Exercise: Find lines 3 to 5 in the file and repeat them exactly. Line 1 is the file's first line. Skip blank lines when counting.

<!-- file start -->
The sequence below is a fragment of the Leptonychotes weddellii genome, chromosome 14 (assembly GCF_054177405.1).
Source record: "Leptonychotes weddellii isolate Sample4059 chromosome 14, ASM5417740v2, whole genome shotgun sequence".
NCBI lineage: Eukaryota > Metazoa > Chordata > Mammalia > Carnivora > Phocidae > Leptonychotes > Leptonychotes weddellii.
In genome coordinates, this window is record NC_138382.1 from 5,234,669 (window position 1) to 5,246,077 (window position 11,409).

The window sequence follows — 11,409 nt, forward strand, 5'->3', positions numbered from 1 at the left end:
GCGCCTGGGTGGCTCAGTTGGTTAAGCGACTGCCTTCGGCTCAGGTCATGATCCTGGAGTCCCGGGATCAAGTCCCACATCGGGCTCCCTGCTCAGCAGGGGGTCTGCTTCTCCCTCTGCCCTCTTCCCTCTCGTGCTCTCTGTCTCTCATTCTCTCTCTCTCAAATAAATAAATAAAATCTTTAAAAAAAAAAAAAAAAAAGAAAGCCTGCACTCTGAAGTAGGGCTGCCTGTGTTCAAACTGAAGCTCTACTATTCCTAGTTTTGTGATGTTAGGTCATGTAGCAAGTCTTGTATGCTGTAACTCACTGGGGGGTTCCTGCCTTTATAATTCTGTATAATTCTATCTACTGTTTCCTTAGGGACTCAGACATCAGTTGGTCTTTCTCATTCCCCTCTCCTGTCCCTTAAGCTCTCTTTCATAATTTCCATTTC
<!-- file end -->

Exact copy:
NCBI lineage: Eukaryota > Metazoa > Chordata > Mammalia > Carnivora > Phocidae > Leptonychotes > Leptonychotes weddellii.
In genome coordinates, this window is record NC_138382.1 from 5,234,669 (window position 1) to 5,246,077 (window position 11,409).

The window sequence follows — 11,409 nt, forward strand, 5'->3', positions numbered from 1 at the left end: